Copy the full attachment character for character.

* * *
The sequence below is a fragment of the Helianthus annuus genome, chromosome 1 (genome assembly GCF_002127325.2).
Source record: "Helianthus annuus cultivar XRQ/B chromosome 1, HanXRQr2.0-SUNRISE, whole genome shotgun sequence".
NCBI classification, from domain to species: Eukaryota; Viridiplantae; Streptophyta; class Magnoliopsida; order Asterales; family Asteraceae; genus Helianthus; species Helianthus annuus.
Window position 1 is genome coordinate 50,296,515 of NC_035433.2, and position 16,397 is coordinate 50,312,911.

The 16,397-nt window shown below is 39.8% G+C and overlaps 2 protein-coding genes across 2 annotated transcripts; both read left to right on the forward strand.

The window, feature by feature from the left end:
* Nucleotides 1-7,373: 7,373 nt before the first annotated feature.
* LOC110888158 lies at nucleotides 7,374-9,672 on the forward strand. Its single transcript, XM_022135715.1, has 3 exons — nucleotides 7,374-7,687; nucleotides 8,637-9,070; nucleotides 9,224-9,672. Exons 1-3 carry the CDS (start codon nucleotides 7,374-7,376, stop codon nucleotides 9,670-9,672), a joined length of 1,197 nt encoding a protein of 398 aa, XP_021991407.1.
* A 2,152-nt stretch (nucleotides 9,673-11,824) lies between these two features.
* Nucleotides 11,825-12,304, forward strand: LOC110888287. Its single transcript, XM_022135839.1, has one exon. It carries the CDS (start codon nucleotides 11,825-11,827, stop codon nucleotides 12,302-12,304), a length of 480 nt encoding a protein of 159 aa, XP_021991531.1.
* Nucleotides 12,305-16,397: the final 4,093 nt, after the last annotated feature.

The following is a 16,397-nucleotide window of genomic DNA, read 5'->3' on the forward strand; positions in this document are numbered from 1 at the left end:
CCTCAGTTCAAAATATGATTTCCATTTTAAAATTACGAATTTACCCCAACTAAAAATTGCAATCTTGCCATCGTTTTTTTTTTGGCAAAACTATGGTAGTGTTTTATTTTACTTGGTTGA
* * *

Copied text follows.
The sequence below is a fragment of the Helianthus annuus genome, chromosome 1 (genome assembly GCF_002127325.2).
Source record: "Helianthus annuus cultivar XRQ/B chromosome 1, HanXRQr2.0-SUNRISE, whole genome shotgun sequence".
NCBI classification, from domain to species: Eukaryota; Viridiplantae; Streptophyta; class Magnoliopsida; order Asterales; family Asteraceae; genus Helianthus; species Helianthus annuus.
Window position 1 is genome coordinate 50,296,515 of NC_035433.2, and position 16,397 is coordinate 50,312,911.

The 16,397-nt window shown below is 39.8% G+C and overlaps 2 protein-coding genes across 2 annotated transcripts; both read left to right on the forward strand.

The window, feature by feature from the left end:
* Nucleotides 1-7,373: 7,373 nt before the first annotated feature.
* LOC110888158 lies at nucleotides 7,374-9,672 on the forward strand. Its single transcript, XM_022135715.1, has 3 exons — nucleotides 7,374-7,687; nucleotides 8,637-9,070; nucleotides 9,224-9,672. Exons 1-3 carry the CDS (start codon nucleotides 7,374-7,376, stop codon nucleotides 9,670-9,672), a joined length of 1,197 nt encoding a protein of 398 aa, XP_021991407.1.
* A 2,152-nt stretch (nucleotides 9,673-11,824) lies between these two features.
* Nucleotides 11,825-12,304, forward strand: LOC110888287. Its single transcript, XM_022135839.1, has one exon. It carries the CDS (start codon nucleotides 11,825-11,827, stop codon nucleotides 12,302-12,304), a length of 480 nt encoding a protein of 159 aa, XP_021991531.1.
* Nucleotides 12,305-16,397: the final 4,093 nt, after the last annotated feature.

The following is a 16,397-nucleotide window of genomic DNA, read 5'->3' on the forward strand; positions in this document are numbered from 1 at the left end:
CCTCAGTTCAAAATATGATTTCCATTTTAAAATTACGAATTTACCCCAACTAAAAATTGCAATCTTGCCATCGTTTTTTTTTTGGCAAAACTATGGTAGTGTTTTATTTTACTTGGTTGA